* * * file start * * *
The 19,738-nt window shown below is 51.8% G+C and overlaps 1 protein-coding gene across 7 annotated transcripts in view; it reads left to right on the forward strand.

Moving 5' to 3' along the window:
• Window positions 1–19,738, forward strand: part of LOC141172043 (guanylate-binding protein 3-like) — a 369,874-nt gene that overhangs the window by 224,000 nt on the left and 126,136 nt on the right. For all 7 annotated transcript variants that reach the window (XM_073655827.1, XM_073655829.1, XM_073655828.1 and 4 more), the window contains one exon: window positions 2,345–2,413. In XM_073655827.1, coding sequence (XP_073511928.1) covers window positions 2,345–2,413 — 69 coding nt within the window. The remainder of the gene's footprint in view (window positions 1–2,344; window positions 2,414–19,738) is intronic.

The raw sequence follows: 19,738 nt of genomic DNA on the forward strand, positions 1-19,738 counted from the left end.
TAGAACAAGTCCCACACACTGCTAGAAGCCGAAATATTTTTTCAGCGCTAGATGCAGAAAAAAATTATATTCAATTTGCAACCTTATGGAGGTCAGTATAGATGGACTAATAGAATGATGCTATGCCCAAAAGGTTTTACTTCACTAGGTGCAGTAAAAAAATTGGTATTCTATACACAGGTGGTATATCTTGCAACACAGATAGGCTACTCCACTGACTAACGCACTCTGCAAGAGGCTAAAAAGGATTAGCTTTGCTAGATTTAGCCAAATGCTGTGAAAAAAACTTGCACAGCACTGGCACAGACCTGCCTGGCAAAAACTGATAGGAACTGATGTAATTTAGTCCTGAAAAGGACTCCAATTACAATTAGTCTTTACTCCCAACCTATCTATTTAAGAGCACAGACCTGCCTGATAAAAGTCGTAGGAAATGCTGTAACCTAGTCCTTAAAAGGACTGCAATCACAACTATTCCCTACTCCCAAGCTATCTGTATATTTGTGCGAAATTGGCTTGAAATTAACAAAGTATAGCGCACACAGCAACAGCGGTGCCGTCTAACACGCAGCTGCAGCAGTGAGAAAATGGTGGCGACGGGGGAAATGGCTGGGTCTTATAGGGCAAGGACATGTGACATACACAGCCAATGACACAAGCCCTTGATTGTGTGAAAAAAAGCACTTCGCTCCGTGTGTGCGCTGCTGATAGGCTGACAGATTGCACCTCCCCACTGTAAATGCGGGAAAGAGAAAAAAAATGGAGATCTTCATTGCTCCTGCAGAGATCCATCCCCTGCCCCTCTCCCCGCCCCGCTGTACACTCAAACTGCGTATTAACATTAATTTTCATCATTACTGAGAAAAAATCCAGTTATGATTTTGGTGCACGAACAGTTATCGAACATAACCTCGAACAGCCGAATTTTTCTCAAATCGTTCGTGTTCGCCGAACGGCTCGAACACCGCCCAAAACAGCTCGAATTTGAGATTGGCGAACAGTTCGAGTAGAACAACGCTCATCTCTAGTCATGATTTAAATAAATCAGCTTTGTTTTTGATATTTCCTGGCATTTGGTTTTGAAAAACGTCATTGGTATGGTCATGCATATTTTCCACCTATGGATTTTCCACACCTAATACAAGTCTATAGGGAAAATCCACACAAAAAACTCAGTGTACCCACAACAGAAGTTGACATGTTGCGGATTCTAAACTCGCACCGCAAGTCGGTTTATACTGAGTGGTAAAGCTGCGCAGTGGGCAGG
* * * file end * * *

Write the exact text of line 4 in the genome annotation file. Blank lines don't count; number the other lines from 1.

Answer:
The raw sequence follows: 19,738 nt of genomic DNA on the forward strand, positions 1-19,738 counted from the left end.